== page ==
If you and your spouse are divorcing and unable to agree on how your property will be divided between the two of you, a judge will decide for you based on current statutes. Because Ohio is an equitable distribution state, your property may be split equally between you and your spouse, meaning you will each get 50% of the assets.
However, in some situations, although a 50/50 division of property may be equal, it may not be equitable. In those cases, the judge will consider various factors to determine who gets what. Also, depending on the circumstances, the judge may make a distributive award, which we will discuss later.
Marital and Separate Property
During the initial divorce process, you and your spouse must disclose all marital and separate property, including assets, debts, income, and expenses. The court will review the information to determine what is marital property and what is separate property.
According to Ohio law, marital property is anything that was acquired during the marriage. For the most part, "during the marriage" includes the date of the official marriage until the final divorce hearing. However, if dividing property based on those dates does not result in an equitable distribution, the court will select dates that would result in greater fairness.
Marital property includes:
- Real and personal property
- Interests of real or personal property
- Income and appreciation of separate property if such occurred because of the labor, money, or contributions of one or both spouses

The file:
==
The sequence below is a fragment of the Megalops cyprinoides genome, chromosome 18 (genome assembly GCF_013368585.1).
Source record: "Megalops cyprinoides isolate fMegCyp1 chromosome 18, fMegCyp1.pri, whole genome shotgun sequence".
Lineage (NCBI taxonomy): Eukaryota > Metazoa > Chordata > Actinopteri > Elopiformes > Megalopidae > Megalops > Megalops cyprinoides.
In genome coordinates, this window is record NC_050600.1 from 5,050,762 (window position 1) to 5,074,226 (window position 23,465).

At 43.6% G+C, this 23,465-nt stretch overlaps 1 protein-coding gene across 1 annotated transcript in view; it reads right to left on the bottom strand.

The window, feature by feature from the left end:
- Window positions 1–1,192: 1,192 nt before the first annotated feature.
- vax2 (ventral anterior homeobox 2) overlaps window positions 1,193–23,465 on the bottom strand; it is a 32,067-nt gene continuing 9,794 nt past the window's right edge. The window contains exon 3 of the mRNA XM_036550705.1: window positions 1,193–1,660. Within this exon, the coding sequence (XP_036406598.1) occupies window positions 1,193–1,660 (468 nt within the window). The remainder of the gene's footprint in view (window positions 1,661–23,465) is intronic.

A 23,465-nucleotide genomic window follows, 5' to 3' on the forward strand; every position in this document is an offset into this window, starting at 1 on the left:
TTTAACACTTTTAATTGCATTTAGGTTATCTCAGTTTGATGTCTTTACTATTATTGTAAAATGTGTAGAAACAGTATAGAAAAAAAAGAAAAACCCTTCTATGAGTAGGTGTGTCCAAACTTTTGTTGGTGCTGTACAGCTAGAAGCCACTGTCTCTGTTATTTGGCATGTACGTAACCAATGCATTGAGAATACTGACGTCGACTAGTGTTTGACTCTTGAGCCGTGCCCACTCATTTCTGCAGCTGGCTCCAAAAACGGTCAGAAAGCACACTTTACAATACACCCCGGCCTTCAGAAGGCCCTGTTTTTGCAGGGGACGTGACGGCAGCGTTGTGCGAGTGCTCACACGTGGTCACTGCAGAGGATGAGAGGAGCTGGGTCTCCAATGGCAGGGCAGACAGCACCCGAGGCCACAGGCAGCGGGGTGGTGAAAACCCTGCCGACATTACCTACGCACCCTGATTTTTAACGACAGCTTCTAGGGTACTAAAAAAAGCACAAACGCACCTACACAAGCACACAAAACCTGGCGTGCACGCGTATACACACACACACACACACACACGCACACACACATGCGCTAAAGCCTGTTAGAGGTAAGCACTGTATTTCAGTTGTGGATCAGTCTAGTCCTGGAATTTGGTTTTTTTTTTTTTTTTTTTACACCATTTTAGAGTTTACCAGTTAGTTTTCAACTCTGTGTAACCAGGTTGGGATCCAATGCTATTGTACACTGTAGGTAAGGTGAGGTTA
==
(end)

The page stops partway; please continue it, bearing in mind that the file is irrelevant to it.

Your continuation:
- Participant accounts
Generally, it does not matter whether one or both spouses obtained the property or assets. If it was acquired during the marriage, the court deems that both spouses contributed equally to it and will split it fairly.
Typically, separate property includes anything one spouse owned or acquired before the marriage. However, in some cases, the court will consider separate property to be marital property if one spouse's contributions during the marriage increased its value.
In Ohio, separate property includes:
- An inheritance
- Real or personal property acquired before the marriage
- Personal injury award (excluding loss of marital earnings or expenses paid with marital assets)
- A gift given to only one spouse
Usually, separate property will be returned to the spouse who acquired it. But, depending on the circumstances, the court may decide to distribute it between the spouses. If that happens, the judge must provide a written justification for their decision.
Factors Considered When Dividing Property
As mentioned before, generally, the court will divide property equally, but it may award a greater share to one spouse.
Many factors determine how property will be distributed, including:
- The length of the marriage
- The assets and liabilities of each spouse
- The child custody rights of each spouse
- The liquidity of the property
- The tax consequences of the division
- The costs of selling the property to create equitable division
- The premarital agreement entered into by both spouses (if any)
- The retirement benefits of each spouse
- Any other relevant factors
In some cases, the court may make a distributive award. This is when separate property that is not considered marital property is divided between the spouses.
A distributive award may be made when:
- Doing such creates an equitable division of property (when dividing marital property would be "impractical or burdensome");
- One spouse falsified, concealed, destroyed, or failed to disclose financial information during the initial divorce process; or
- One spouse willfully failed to completely disclose all property, assets, debts, and income during the initial divorce process
Handle Your Case with a Skilled Attorney
Because marital property may or may not be divided 50/50 and separate property may be split between spouses, it's beneficial to have an attorney on your side who can help you understand Ohio's laws and your rights. At L. Patrick Mulligan & Associates, LLC, our Dayton attorneys have over 50 years of combined legal experience and can effectively guide you through the process.
Schedule a free initial case evaluation by calling us at (937) 685-7006 or contacting us online.